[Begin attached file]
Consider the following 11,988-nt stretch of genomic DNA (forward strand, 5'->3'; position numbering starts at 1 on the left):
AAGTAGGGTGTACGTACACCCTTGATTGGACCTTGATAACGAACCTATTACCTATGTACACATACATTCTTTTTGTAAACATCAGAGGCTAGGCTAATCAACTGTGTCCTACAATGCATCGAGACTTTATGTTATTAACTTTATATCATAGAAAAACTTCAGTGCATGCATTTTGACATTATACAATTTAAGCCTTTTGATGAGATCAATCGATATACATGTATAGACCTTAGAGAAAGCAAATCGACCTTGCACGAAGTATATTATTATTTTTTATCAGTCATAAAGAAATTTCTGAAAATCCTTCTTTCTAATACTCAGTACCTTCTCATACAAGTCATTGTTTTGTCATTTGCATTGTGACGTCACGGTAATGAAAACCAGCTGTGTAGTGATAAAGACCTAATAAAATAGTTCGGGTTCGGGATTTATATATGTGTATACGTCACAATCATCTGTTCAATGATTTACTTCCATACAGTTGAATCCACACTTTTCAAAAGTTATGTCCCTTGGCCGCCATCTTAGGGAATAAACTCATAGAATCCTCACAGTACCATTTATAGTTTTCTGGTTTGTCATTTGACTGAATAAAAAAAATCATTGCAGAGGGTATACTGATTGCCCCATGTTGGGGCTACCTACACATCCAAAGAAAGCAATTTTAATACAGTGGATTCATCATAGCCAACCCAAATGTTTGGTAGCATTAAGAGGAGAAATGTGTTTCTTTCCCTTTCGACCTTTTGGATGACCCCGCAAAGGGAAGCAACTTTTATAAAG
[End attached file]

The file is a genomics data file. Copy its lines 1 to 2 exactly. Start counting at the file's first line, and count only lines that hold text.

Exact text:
Consider the following 11,988-nt stretch of genomic DNA (forward strand, 5'->3'; position numbering starts at 1 on the left):
AAGTAGGGTGTACGTACACCCTTGATTGGACCTTGATAACGAACCTATTACCTATGTACACATACATTCTTTTTGTAAACATCAGAGGCTAGGCTAATCAACTGTGTCCTACAATGCATCGAGACTTTATGTTATTAACTTTATATCATAGAAAAACTTCAGTGCATGCATTTTGACATTATACAATTTAAGCCTTTTGATGAGATCAATCGATATACATGTATAGACCTTAGAGAAAGCAAATCGACCTTGCACGAAGTATATTATTATTTTTTATCAGTCATAAAGAAATTTCTGAAAATCCTTCTTTCTAATACTCAGTACCTTCTCATACAAGTCATTGTTTTGTCATTTGCATTGTGACGTCACGGTAATGAAAACCAGCTGTGTAGTGATAAAGACCTAATAAAATAGTTCGGGTTCGGGATTTATATATGTGTATACGTCACAATCATCTGTTCAATGATTTACTTCCATACAGTTGAATCCACACTTTTCAAAAGTTATGTCCCTTGGCCGCCATCTTAGGGAATAAACTCATAGAATCCTCACAGTACCATTTATAGTTTTCTGGTTTGTCATTTGACTGAATAAAAAAAATCATTGCAGAGGGTATACTGATTGCCCCATGTTGGGGCTACCTACACATCCAAAGAAAGCAATTTTAATACAGTGGATTCATCATAGCCAACCCAAATGTTTGGTAGCATTAAGAGGAGAAATGTGTTTCTTTCCCTTTCGACCTTTTGGATGACCCCGCAAAGGGAAGCAACTTTTATAAAG